A lot of these issues were addressed very well in The Millennial Project, by Marshall T. Savage. That was in the ’90s, too. We know a lot more now.

One solution he had kills two birds with one stone: water is a great radiation shield as well as something we’d have to take with us to Mars. Instead of transporting water inside a ship, you transport it outside the ship to serve as a radiation shield. The outer lining of the receptacle can have a thin gold foil sheet that doesn’t weigh as much as getting lead or gold in enough quantity to serve as radiation shielding.

As a bonus, there are capsules being developed already that can decontaminate irradiated water. Perhaps there will be something light and easy to transport that will enable people to decontaminate water that has been irradiated during the course of the trip.

Another number that would need investigating is the efficiency with which water can be recycled onboard an interplanetary craft. So, it’s not totally straightforward to say a human needs at least half a gallon of water per day to survive. It’s less than that when you’re computing the total amount to bring.

I’m not saying Elon Musk has all the solutions, but a lot of people have been thinking about this stuff for a long time, and workable solutions do seem to be coming into view. I’m not sure rockets are even the best way to propel things into space, but that’s what Musk has been focusing on. I’m in the camp that sees Mars as a viable target for the 21st Century, but I’m also with you in thinking we really should start with the Moon first, because it’s a great intermediary launch point to move things away from Earth.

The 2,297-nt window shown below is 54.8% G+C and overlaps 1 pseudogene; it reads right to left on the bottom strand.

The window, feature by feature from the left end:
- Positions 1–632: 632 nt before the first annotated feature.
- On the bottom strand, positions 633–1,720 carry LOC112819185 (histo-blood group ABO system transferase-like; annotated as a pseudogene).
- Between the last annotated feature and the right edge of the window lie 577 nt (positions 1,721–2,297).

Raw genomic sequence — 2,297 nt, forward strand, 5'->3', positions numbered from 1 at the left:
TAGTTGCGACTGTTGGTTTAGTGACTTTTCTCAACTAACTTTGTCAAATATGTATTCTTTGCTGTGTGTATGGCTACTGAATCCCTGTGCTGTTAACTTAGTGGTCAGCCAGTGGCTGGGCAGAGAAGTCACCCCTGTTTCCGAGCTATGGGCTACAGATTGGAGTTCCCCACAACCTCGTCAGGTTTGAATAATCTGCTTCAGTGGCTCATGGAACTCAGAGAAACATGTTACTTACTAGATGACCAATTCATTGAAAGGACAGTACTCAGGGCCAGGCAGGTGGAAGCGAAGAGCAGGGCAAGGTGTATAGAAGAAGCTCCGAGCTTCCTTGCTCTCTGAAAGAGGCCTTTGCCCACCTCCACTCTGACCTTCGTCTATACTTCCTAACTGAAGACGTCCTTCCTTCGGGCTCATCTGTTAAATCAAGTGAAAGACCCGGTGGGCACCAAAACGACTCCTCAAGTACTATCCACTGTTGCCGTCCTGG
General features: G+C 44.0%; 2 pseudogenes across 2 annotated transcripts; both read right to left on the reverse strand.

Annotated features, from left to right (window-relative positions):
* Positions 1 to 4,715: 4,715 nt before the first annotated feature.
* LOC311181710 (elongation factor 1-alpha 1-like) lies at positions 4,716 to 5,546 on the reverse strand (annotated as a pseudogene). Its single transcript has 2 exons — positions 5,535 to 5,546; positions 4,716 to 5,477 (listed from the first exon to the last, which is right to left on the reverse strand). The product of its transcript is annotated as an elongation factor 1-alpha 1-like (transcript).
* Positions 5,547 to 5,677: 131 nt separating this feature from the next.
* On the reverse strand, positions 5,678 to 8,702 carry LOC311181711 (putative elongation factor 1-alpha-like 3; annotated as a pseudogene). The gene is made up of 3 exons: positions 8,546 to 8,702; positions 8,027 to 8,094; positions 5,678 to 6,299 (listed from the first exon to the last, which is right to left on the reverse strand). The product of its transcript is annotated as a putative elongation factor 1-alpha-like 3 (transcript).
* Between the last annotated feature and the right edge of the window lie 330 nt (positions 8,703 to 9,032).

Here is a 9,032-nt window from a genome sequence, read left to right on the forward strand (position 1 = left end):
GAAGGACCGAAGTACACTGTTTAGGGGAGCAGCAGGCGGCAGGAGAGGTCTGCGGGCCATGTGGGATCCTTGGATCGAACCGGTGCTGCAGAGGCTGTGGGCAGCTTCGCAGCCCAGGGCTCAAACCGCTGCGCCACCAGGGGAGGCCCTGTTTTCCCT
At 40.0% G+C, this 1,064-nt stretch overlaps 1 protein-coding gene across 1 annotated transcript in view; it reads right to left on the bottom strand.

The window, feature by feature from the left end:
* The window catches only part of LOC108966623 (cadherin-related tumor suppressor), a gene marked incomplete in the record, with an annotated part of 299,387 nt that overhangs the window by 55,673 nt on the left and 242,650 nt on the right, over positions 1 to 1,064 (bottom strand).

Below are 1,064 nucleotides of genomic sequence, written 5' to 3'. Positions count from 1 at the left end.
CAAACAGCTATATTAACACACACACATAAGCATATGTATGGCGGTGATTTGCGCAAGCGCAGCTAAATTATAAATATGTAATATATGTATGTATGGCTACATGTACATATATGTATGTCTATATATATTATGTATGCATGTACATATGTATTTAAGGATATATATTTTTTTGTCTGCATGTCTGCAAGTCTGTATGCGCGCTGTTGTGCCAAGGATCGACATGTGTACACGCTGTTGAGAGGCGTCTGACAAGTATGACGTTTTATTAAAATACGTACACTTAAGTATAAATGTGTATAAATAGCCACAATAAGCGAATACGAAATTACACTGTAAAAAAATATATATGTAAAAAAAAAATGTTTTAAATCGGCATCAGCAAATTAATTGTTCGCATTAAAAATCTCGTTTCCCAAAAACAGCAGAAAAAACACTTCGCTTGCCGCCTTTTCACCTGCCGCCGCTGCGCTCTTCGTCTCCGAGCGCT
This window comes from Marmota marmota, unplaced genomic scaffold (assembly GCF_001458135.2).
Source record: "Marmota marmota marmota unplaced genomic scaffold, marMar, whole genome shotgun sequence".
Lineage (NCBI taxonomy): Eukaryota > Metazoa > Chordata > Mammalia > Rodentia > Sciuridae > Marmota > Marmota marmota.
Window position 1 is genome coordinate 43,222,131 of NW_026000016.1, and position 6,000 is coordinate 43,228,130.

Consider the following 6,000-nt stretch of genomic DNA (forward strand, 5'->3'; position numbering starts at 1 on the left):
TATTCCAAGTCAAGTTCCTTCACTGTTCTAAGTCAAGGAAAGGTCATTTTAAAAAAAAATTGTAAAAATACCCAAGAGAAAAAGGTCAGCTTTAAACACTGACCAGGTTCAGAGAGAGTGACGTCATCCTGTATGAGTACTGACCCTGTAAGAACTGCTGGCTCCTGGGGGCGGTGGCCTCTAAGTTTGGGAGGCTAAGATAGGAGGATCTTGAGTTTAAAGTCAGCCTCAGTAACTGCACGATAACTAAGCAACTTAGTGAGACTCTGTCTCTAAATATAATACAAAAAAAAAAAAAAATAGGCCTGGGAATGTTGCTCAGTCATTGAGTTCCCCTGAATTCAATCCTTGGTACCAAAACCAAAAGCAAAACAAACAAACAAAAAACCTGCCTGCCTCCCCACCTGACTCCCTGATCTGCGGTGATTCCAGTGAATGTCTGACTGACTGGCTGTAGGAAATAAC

Your ethical questions are interesting. What do you see as the ethical ramifications of colonizing Mars, specifically? Let’s assume we continue to have no evidence of any life present on Mars at all prior to launching our first rocketload of colonists (and, by that time, we’ll have a lot more information about Mars than we do now).

Regarding going beyond Mars, you raise the following point:

What about the potential threat of other ecosystems moving backward towards Earth? Should all space travel be one-way to prevent possible incursion from alien organisms taking hold on Earth, with no means of biological restraint in place? Granted the threat of this would be very small, but it is always a potential possibility. With humanity seeking worlds like Earth, the threat of xeno-contagion rises if a planet shares more characteristics with Earth.

If we’re seriously making it to other Earthlike worlds, it’s a stretch to imagine we will have advanced so little in the biotechnological realm that we would have no means of biological restraint in the case of alien organisms. If those organisms are far more intelligent than us such that we cannot restrain them because of our inferior technology, it’s fair to assume they will find us first, before we find them.

Also, I don’t know how I feel about that term, “alien organisms.” You started off by reminding us that we’re tearing ourselves apart by thinking in terms of nation-states instead of holistically, and I would say about organisms on other planets that we’re all living in the same universe, so we should all work together and look out for each other, or face the inevitable Big Rip or heat death or proton decay that’s coming at The End alone.

Just the facts: Writer. Gamer. Feminist. Educated in Astrophysics. Professional Gambler. Student of Language. Satanist. Anarchist.

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